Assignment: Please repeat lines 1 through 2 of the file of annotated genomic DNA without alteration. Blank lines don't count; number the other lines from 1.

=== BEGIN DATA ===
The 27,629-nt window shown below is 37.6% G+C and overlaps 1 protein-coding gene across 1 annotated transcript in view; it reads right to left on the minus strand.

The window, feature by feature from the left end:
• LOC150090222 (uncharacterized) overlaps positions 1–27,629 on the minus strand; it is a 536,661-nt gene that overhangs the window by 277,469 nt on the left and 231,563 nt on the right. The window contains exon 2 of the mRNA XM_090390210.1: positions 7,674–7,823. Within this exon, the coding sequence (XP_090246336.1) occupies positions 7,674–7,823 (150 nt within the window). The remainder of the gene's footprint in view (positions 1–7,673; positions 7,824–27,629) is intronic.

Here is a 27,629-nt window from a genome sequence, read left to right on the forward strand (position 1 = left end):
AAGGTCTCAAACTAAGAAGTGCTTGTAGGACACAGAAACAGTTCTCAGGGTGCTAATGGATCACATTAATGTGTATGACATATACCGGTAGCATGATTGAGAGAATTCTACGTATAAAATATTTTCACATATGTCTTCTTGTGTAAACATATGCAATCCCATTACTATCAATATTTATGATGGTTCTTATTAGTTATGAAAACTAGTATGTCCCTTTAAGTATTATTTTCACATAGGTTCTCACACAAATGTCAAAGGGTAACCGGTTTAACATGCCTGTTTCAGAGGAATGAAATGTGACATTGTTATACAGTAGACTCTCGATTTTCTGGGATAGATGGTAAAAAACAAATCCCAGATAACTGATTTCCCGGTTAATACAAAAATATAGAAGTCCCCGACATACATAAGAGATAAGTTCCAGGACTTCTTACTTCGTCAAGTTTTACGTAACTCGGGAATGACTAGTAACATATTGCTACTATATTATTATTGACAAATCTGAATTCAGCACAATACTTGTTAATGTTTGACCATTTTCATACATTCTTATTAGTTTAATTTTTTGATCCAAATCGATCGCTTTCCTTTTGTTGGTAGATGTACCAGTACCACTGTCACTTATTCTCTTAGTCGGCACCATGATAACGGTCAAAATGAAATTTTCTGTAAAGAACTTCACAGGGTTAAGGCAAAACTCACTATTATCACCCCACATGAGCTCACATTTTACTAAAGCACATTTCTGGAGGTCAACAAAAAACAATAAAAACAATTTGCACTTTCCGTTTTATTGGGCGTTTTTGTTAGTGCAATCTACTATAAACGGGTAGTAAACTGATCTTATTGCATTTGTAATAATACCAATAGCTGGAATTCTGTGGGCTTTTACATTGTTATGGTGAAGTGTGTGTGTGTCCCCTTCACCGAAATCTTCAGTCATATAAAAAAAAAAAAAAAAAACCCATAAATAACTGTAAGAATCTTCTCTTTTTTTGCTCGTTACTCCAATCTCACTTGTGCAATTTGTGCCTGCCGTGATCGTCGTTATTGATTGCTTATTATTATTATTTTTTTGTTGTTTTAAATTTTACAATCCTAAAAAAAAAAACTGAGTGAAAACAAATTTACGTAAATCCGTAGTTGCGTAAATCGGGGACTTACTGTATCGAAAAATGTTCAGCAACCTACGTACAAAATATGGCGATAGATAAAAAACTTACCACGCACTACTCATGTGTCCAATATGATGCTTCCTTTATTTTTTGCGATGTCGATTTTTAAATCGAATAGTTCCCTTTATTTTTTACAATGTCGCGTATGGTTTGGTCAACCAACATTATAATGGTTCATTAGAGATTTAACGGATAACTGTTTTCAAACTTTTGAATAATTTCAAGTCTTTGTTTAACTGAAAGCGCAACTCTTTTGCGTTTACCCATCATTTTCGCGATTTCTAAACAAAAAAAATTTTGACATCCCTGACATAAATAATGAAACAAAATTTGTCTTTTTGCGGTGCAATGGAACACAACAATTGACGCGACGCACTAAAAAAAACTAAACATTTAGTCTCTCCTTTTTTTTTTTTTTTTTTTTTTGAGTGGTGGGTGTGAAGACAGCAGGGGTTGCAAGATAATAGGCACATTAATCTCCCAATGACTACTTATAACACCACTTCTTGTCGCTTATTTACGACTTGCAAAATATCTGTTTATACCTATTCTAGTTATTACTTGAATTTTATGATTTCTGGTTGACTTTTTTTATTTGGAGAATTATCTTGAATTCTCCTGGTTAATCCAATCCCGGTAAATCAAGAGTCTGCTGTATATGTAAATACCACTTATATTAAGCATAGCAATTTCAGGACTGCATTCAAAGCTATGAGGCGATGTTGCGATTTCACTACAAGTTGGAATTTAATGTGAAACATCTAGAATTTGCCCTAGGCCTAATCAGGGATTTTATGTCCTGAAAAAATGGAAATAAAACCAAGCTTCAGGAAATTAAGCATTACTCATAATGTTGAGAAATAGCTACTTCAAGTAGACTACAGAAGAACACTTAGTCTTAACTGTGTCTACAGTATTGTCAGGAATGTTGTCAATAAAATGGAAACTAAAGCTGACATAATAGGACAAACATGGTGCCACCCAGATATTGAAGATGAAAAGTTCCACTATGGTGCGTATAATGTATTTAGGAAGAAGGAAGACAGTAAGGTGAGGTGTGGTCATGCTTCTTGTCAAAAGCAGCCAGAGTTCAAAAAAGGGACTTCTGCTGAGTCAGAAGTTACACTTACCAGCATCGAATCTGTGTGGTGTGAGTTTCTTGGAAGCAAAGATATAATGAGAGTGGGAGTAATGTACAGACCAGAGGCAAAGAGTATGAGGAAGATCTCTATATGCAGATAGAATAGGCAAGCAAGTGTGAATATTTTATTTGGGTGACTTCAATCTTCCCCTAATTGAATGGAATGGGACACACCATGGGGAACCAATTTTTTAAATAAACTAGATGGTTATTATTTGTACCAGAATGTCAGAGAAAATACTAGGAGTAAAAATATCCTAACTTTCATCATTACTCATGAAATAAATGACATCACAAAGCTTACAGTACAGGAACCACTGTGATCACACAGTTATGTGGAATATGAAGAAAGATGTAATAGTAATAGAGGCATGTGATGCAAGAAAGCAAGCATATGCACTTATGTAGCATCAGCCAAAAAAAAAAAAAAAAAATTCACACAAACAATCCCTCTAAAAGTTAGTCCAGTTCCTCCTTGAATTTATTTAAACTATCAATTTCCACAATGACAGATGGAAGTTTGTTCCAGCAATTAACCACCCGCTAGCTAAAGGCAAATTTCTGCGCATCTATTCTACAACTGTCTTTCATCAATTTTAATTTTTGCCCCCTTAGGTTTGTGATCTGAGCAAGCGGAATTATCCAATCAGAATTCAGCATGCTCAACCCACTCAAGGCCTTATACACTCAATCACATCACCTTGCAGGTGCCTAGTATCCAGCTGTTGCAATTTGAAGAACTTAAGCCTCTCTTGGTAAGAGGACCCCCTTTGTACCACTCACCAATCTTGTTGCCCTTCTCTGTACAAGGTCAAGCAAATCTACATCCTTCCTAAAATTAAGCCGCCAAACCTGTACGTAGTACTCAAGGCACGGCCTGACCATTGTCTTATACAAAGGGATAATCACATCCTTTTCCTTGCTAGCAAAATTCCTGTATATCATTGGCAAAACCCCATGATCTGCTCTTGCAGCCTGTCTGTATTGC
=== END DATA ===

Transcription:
The 27,629-nt window shown below is 37.6% G+C and overlaps 1 protein-coding gene across 1 annotated transcript in view; it reads right to left on the minus strand.

The window, feature by feature from the left end: